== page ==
"A Superhero for Generation Why"—One Community, One Book lecture by G. Willow Wilson
The One Community, One Book reading program encourages community members to read and discuss the same book with human rights or social justice themes at organized book discussions, in the classroom, or in book clubs. A capstone event is always held and is usually a talk by the book author. Other activities are often held that are related to the book such as film screenings or children’s activities.
This year's One Community, One Book selection is The Butterfly Mosque: A Young American Woman's Journey to Love and Islam by journalist G. Willow Wilson.
In the book, Wilson, a white woman born in Colorado, relates the remarkable story of her conversion to Islam and her marriage to an Egyptian man in a volatile post-9/11 world. Settling in Cairo, their relationship challenges their assumptions about family, belief, and tradition. Navigating between the secular West and the Muslim East, Wilson attempts to forge a "third culture" that might accommodate her values without compromising them or her friends and family on both sides of the divide.
Seattle Times calls the book "absorbing...intelligently written and passionately rendered... A remarkable journey, one that illuminates the humanity in us all," and Reza Aslan, author of No God but God, says it's "a gorgeously written memoir about what it means to be human in a fractured world, told with warmth and wit to spare."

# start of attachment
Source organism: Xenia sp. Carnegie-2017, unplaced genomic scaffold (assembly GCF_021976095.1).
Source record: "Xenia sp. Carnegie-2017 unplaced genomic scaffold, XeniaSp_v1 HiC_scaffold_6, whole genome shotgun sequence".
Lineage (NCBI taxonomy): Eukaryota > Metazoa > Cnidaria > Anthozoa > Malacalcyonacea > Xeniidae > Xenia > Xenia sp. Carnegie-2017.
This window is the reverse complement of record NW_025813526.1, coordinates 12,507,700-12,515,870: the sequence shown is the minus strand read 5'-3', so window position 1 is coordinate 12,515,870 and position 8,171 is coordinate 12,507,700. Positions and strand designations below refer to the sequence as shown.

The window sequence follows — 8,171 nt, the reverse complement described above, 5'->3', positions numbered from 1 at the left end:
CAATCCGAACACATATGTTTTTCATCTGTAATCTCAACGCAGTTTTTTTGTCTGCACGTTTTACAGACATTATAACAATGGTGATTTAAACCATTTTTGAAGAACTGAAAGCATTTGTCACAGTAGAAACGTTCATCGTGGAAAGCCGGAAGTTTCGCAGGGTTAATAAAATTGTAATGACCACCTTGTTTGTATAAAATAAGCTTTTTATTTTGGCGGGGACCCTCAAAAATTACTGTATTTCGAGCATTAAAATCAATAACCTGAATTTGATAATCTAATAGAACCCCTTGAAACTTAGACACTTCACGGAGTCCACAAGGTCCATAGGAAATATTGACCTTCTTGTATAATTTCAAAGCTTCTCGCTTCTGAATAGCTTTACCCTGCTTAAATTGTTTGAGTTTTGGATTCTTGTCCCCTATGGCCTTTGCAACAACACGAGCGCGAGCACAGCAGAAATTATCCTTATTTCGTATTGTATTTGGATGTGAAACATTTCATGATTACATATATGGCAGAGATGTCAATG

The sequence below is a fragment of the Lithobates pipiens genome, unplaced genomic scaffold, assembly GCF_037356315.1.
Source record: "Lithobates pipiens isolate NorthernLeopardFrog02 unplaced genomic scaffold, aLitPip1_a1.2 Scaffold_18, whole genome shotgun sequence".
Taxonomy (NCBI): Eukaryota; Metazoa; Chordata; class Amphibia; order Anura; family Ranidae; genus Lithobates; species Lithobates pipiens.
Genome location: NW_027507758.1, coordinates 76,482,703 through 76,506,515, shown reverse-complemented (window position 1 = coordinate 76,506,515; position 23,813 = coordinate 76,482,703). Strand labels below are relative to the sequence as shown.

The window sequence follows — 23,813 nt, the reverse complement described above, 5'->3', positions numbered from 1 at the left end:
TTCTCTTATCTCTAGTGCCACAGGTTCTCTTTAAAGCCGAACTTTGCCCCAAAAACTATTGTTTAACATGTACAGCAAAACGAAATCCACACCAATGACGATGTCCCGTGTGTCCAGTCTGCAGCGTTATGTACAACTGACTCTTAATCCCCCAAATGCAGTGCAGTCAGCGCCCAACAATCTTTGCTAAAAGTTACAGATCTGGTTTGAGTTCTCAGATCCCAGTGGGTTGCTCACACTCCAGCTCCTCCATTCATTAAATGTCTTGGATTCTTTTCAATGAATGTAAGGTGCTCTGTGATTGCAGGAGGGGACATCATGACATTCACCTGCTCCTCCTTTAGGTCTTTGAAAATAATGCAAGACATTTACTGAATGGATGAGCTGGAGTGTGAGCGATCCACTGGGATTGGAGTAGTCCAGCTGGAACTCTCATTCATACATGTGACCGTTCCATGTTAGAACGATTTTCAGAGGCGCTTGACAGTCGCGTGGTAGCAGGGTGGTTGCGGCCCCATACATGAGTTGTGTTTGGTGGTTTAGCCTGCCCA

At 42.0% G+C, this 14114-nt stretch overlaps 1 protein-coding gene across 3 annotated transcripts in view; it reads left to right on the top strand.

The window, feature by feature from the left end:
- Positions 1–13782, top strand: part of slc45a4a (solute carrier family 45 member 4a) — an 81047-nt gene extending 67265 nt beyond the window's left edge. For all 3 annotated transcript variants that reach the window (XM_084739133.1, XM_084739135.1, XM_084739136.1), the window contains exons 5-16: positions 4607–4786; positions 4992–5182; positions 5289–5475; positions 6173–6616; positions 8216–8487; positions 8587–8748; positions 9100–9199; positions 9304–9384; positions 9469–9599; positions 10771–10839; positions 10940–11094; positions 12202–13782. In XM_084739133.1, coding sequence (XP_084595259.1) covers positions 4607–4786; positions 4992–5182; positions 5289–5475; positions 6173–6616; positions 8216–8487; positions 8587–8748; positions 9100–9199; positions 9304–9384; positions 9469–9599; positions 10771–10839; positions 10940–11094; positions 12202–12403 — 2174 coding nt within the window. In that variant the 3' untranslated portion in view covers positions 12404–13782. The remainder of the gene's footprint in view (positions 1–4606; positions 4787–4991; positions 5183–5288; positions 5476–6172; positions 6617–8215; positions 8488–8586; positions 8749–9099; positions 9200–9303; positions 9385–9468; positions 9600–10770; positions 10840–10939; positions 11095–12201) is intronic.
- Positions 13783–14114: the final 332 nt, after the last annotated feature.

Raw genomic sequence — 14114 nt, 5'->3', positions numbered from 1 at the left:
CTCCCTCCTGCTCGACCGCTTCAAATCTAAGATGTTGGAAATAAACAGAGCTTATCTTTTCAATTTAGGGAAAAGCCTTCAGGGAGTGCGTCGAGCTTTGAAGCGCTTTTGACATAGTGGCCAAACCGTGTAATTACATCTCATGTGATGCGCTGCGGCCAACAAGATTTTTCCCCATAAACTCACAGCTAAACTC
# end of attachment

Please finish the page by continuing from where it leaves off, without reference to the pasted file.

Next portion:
Copies of this book can be found at Prairie Lights, Iowa Hawk Shop, Iowa Book & Supply, UI Main Library & Iowa City Public, Coralville Public, and North Liberty Community Libraries.
Join us on October 8th, 2017, at 2:00 p.m. on the Hadley Stage at Hancher Auditorium to hear Wilson's lecture, "A Superhero for Generation Why." This event is free and open to the public. In her lecture, Wilson will use the challenges Ms. Marvel—a Pakistani-American Muslim teenager—faces as a parallel for the challenges of a misunderstood generation: the millennials. She’ll discuss the genesis of Ms. Marvel, her roots in the historical science fiction/fantasy tradition, and the significance of writing a superhero for a millennial (and wider) audience.
This event kicks off the Hancher initiative Embracing Complexity and is the first event of the 2017 Iowa City Book Festival, a program of the Iowa City UNESCO City of Literature Organization.
Co-sponsored by the University of Iowa Center for Human Rights and the Obermann Center for Advanced Studies